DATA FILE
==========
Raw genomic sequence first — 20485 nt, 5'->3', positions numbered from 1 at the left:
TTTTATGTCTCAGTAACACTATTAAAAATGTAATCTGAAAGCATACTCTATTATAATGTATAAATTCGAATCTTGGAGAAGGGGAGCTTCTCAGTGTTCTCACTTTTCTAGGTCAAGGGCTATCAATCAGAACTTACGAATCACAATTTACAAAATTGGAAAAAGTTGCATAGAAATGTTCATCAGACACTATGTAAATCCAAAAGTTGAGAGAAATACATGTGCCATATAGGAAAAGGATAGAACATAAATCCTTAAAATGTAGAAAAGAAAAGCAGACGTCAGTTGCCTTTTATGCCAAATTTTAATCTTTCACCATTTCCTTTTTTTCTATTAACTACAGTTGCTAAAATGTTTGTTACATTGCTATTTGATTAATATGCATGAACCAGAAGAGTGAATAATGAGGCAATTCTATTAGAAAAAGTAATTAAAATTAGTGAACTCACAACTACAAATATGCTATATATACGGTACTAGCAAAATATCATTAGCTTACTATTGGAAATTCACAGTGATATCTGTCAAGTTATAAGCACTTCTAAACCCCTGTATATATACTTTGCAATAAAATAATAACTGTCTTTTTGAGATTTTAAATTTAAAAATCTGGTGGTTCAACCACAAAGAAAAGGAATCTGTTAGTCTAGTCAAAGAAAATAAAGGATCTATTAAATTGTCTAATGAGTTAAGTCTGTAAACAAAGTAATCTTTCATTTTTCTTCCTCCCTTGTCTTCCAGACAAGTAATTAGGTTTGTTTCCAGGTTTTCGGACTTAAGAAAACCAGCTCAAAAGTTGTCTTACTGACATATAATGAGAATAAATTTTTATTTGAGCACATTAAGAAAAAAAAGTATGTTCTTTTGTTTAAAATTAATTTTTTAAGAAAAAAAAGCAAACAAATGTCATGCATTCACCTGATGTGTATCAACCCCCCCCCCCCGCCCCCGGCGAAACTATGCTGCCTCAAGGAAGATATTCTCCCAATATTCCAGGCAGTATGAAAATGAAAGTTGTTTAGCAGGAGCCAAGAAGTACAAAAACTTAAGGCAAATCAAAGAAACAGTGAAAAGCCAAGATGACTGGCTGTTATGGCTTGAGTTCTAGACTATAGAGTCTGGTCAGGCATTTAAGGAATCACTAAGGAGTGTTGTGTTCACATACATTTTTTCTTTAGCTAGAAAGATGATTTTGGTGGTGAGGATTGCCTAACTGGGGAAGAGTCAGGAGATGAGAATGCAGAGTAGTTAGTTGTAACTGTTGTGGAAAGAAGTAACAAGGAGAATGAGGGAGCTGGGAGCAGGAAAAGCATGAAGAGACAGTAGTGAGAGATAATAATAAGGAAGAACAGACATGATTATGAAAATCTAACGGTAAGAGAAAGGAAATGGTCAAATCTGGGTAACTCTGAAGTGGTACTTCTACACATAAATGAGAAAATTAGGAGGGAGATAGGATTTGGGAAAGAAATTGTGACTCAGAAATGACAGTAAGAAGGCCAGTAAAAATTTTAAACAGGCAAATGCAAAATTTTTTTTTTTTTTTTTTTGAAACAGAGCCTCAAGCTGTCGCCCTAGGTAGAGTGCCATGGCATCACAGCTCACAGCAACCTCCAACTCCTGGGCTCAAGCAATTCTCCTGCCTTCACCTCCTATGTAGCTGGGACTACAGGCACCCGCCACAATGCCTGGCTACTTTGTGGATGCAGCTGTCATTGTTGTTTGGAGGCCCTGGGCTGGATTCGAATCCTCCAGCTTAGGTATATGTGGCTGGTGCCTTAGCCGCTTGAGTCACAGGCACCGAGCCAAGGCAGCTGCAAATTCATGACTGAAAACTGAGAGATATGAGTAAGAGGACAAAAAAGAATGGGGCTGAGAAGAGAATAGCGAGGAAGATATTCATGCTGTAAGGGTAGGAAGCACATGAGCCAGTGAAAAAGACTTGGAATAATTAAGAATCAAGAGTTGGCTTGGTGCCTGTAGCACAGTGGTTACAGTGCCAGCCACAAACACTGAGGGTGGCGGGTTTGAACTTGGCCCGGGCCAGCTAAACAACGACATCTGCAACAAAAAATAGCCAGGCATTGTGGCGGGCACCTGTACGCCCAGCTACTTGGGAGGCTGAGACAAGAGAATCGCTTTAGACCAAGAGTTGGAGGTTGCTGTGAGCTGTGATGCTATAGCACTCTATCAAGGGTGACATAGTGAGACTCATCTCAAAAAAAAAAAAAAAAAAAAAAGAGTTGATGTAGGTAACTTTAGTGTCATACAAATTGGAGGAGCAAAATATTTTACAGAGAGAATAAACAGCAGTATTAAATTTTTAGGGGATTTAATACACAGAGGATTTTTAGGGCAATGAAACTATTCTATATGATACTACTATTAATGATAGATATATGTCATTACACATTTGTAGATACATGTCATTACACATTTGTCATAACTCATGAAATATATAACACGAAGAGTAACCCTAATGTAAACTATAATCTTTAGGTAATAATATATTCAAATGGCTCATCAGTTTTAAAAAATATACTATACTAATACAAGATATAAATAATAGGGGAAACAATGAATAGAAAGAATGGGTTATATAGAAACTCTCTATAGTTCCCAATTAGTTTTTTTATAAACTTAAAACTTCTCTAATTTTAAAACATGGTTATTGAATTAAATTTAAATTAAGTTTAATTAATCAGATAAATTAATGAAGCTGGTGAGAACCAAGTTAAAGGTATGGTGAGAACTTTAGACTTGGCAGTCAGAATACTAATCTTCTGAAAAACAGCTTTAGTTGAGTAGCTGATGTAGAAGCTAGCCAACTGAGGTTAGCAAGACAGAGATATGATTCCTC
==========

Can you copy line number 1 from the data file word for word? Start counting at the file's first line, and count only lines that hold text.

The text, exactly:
Raw genomic sequence first — 20485 nt, 5'->3', positions numbered from 1 at the left: